Peter GuessSep 29 '12 at 18:37

add comment
2

Here's another way to look at it, Kwang.  If you have a good understanding of math or programming, then you have seen a lot of "if/then" statements. 

 

Y=X+10

If X = 100, then Y = 110

 

Equals is a present tense verb, just like is. When X equals (is) 100, this is the present action as Jeff described.  Right now.  If X is 100, then Y is 110.

 

Suppose that you started to wonder, "What if X were 200?"  That's another possibility.  The answer is, "Then Y would be 210." 

 

The difference is that in one sentence you are talking about what is right now, and in the other, you are talking about what could possibly be.  Both are correct, depending on what you want to say.

link answered Sep 29 '12 at 18:27 Patty T Grammarly Fellow

Great way to describe it!

Kim JacksonSep 30 '12 at 02:30

add comment
1

Also, you should be careful when quoting not to add words that are not in the original.

 

"If life is a road, then she is my ride."

link comment answered Sep 29 '12 at 14:38 Peter Guess Expert
0

In type II conditional sentence, which is an imaginary sentence, were can be used according to some books.

If life were a road ....

link answered Sep 29 '12 at 15:28 Z. A. Jazley Contributor

Yes, "were" can be used in a Type II conditional. But "life" is singular and "were" is a plural verb. He was, they were. Afterall, you don't say"life are," you say "life is." So no, you cannot say "If life were a road ..."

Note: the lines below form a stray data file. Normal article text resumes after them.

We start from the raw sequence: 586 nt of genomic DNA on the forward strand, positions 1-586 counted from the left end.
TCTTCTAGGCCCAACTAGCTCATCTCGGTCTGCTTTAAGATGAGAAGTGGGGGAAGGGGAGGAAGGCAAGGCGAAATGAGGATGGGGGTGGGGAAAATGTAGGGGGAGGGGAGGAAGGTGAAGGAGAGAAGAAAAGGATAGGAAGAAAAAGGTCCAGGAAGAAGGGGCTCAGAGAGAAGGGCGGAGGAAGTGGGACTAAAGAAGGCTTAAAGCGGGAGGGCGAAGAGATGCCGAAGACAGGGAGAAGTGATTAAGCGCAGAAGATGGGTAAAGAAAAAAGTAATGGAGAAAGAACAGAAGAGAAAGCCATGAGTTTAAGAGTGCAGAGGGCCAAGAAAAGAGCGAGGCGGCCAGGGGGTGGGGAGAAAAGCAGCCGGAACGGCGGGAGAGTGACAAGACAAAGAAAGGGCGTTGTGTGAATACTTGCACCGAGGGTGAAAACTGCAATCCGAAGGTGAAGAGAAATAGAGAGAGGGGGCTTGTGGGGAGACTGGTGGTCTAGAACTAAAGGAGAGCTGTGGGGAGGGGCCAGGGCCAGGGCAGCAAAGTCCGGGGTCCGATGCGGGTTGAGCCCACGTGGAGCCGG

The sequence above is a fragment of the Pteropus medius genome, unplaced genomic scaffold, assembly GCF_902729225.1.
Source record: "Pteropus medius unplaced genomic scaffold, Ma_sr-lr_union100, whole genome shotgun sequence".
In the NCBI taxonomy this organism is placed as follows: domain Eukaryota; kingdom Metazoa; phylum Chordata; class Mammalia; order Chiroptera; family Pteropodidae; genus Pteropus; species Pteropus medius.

Jeff PribylSep 29 '12 at 15:47

Isn't this the present subjunctive?"If I were a rich man, . . .""If I were you, . . .""If life were a road, . . ."

Peter GuessSep 29 '12 at 18:15

Yes, but I've stayed away from describing this usage for two reasons. (1) It is likely to confuse new ESL students such as HsKyH7, and (2) when used in if clauses, the present subjunctive tends to sound old-fashioned or unnecessarily formal -- that is the sense that Sheldon Harnick was trying to achieve with his lyrics. "If I were you..." might be considered a fixed expression.

Jeff PribylSep 30 '12 at 01:32

It is certainly true that tenses can be confusing for ESL learners, especially if they have far fewer in there own language. Here in Poland, for instance, the native language has only three. Students start learning about tenses almost immediately (age 7) and the subjunctive is introduced at age 12 or13.

I agree that "If I were you, . . ." could be considered a fixed expression and its users (most native English speakers) may or not be aware of why it is correct. It might be considered "formal" in the sense of "correct", but certainly not old-fashioned enough not to be required for academic writing.

Sandy81Sep 30 '12 at 14:08

add comment

Your answer


Write at least 20 characters

Have a question about English grammar, style or vocabulary use? Ask now to get help from Grammarly experts for FREE.